Senate Republicans are trying to fast-track Trumpcare bill during Comey hearing

Republicans are trying to push forward their Obamacare repeal bill as everyone is focused on James Comey

By Matthew Rozsa

Published June 8, 2017 12:45PM (EDT)


The attention of the political world may be fixated on President Donald Trump and former FBI Director James Comey, but that doesn't mean Senate Republicans aren't still trying to push through a bill to repeal and replace the Affordable Care Act.

After a Republican Party lunch on Tuesday, Politico reports that Sen. Lindsey Graham of South Carolina proclaimed that the current version of the health care bill contains "promising proposals" and that, while he doesn't know "what it looks like legislatively," he believes "there better be [a vote this month], because this is not like fine wine, it does not get better with age."

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Sen. Bill Cassidy of Louisiana echoed Graham's thoughts, saying that he was "very encouraged" by the Republican draft even if "it's not everything I want."

Sen. Pat Roberts of Kansas drew on a classic cinema for an analogy to describe the Republican Party's perception of the bill negotiations, telling Politico that "we’re in the back seat with Thelma and Louise and we need to get out of the car. So details matter, but we need to get out of the car. That was the pre-eminent message. The upshot is: This has to happen."

Senate Majority Leader Mitch McConnell reportedly told his colleagues that "failure is not an option."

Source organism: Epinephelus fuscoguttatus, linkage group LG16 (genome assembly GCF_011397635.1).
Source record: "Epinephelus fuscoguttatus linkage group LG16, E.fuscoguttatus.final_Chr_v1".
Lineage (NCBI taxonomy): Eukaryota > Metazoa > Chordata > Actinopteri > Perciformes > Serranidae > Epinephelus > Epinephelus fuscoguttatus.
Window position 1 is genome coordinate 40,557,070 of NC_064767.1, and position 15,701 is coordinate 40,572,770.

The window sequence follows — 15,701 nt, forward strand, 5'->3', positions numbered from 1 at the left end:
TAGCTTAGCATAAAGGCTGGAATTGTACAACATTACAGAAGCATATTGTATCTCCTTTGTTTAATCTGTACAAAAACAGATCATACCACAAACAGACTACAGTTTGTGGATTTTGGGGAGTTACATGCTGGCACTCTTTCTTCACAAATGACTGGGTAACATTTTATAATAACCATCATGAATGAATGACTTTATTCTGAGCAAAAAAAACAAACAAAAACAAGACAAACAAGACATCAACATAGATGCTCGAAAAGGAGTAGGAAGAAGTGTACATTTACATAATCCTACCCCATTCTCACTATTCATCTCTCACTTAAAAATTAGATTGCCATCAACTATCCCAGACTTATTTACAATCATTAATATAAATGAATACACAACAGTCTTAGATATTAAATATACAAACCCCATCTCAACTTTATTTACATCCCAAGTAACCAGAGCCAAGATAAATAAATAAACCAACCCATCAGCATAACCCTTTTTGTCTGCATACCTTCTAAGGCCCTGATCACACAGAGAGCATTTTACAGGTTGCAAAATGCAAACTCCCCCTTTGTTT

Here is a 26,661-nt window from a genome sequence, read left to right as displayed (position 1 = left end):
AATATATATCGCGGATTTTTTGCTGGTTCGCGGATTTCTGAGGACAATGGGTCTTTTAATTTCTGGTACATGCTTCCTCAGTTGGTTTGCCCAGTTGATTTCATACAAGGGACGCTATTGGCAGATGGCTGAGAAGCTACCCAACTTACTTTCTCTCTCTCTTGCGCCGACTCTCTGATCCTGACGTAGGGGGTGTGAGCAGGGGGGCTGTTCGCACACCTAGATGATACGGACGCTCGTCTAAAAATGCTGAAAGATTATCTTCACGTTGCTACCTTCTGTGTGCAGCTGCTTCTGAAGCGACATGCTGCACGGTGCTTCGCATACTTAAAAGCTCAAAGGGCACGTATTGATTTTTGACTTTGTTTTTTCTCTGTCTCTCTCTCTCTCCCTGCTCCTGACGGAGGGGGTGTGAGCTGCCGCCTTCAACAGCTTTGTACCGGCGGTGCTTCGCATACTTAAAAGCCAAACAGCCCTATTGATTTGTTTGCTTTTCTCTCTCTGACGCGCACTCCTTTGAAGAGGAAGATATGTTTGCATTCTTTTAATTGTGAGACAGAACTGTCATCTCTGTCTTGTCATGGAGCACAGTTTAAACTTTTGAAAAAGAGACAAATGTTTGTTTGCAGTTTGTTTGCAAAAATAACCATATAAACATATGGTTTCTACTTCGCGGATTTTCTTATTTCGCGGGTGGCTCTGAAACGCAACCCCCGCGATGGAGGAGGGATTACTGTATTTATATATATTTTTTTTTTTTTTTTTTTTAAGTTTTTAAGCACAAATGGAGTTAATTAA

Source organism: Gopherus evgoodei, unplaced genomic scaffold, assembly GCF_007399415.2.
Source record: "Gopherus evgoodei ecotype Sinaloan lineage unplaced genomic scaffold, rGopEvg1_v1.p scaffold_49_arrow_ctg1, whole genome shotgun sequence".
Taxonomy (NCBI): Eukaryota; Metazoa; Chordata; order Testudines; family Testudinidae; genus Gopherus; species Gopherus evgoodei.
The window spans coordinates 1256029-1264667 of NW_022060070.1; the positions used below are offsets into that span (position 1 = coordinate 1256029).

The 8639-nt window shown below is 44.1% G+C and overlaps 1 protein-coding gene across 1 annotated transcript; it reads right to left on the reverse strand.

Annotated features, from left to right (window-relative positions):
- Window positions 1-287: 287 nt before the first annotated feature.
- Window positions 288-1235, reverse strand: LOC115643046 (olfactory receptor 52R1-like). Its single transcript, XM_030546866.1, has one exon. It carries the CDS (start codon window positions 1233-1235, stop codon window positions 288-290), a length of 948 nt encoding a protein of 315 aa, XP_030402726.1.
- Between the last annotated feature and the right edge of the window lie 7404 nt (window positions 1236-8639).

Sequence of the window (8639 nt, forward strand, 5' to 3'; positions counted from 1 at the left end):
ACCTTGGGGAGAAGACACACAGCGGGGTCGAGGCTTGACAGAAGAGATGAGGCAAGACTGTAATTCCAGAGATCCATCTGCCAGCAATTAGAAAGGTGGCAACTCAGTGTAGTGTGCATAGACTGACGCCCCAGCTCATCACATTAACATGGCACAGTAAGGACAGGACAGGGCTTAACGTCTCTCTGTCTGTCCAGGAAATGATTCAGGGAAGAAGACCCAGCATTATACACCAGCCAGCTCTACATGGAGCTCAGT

One key problem holding up the bill's progress is that, in order for it to meet the budget rules known as "reconciliation," the Republican legislation must save at least $1 billion in the committees that control health care policy, according to a report by The Washington Post. If it fails to do this, then Democrats will be able to filibuster it, whereas if it does than a simple majority will allow its passage — something Republicans can only provide if most of their members toe the party line.

Democrats are claiming that the bill doesn't save at least $1 billion in the Health, Education, Labor and Pensions Committee, and that the Senate parliamentarian must determine whether that is the case. Republicans, on the other hand, are claiming that it does save at least $1 billion because Senate Budget Committee Chairman Mike Enzi of Wyoming says so.

Matthew Rozsa

Matthew Rozsa is a staff writer for Salon. He holds an MA in History from Rutgers University-Newark and is ABD in his PhD program in History at Lehigh University. His work has appeared in Mic, Quartz and MSNBC.

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